Yellow Cab plans to seek rate increase from state PUC
August 8, 2014 12:00 AM
Yellow Cab vehicles parked on Market Street in Downtown Pittsburgh.
By Kim Lyons / Pittsburgh Post-Gazette
Yellow Cab is preparing to ask the Pennsylvania Public Utility Commission for a rate increase, its first since 2006, even as it continues to try to fend off competition from ride- share companies Lyft and Uber.
If approved as proposed, the rate increase also would add a $2 surcharge for trips on Friday and Saturday nights.
In a July 31 memo to employees and drivers (explore below), Yellow Cab President James Campolongo wrote that Lyft and Uber have created “issues” for the cab company. “We will continue the fight to bring them into compliance with every option available,” the letter said.
Along with addressing operational issues, to improve service, Mr. Campolongo wrote, “We need a rate increase.”
On Thursday, Mr. Campolongo comfirmed that Yellow Cab plans to file the rate increase request with the PUC next week but the process can take several months. It would be up to the PUC commissioners to determine whether such a rate increase was “just and reasonable,” according to the PUC code. The Friday and Saturday night surcharge would be similar to the $1 surcharge the company already applies to trips on Sundays and holidays, he explained, and is not equivalent to ride share companies’ so-called surge pricing, which increases the cost of trips when demand is high. Surge pricing can more than double the price of a regular ride share trip.
“We have to compete with Uber and Lyft,” Mr. Campolongo said. “We need a rate increase to give back to drivers, to get them what they deserve. We have to get the drivers whole.”
Lyft and Uber arrived in Pittsburgh this year, bringing the ride share model of connecting drivers in their own vehicles to passengers via smartphone apps. As they have elsewhere, the San Francisco companies faced objections from taxi companies, including Yellow Cab. The state PUC has issued cease-and-desist orders against both companies, as well as proposed daily fines of $1,000, because they do not have the required licenses.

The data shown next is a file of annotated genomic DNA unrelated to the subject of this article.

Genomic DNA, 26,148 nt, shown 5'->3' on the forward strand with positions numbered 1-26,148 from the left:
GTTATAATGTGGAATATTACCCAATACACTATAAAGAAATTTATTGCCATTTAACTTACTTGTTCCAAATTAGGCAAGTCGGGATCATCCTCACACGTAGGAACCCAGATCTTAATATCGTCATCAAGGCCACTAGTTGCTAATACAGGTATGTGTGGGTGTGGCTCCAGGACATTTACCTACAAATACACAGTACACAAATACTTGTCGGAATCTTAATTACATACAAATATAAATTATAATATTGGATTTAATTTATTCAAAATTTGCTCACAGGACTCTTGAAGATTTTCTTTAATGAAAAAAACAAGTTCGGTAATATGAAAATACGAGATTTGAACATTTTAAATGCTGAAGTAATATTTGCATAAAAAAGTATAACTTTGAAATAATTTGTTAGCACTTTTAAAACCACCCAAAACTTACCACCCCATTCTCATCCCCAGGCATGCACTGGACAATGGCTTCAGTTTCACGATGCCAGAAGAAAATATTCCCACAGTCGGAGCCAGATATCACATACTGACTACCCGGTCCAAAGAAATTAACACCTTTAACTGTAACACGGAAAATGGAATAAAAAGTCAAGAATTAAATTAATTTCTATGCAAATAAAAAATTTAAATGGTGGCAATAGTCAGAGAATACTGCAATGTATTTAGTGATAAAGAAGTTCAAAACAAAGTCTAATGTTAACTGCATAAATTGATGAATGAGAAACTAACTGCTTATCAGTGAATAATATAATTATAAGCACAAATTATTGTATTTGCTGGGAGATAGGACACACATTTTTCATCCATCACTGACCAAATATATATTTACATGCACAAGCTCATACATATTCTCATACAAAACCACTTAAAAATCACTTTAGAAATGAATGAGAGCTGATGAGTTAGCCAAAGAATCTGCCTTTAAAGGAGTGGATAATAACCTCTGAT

The companies were granted emergency temporary approval to operate at the PUC’s July 24 meeting, but have yet to demonstrate they are in compliance with the conditions of the emergency order, according to a PUC spokeswoman.
Yellow Cab applied for an experimental service license for its forthcoming ride share app Yellow Z, which Mr. Campolongo mentioned in the memo to employees: “We are still working through the operational issues, but should be up and running mid-to-late August.”
In the memo, Mr. Campolongo addresses ongoing frustration with Uber and Lyft: “They set their own prices, take trips from us, don’t pay taxes or PUC assessments, and pick who they want when they want all without a PUC or any other permits.”
Taxi drivers are struggling to make enough money, due in large part to the PUC eliminating its fuel surcharge for motor carriers last June, Mr. Campolongo said.
The PUC increased the fuel surcharge in 2005 to offset rising gasoline prices. It renewed the surcharge annually until 2013, when the surcharge was eliminated after none of the motor carriers sought to have it renewed and because it was viewed as outdated, the PUC spokeswoman said.
When Yellow Cab tried to institute its own fuel surcharge last year, the PUC rejected its request, since it was a flat rate rather than one that adjusted as gas prices fluctuate.
While the ride share saga continues to unfold, Yellow Cab needs “to get on with life in this new competitive world,” Mr. Campolongo’s memo states. “The landscape of this business is changing and will never look like it did in the past.”
But, he notes, Yellow Cab has been in Pittsburgh for more than 100 years. “Remember these are our customers, this is our city, and Pittsburghers will come back to us if we provide quality service.”
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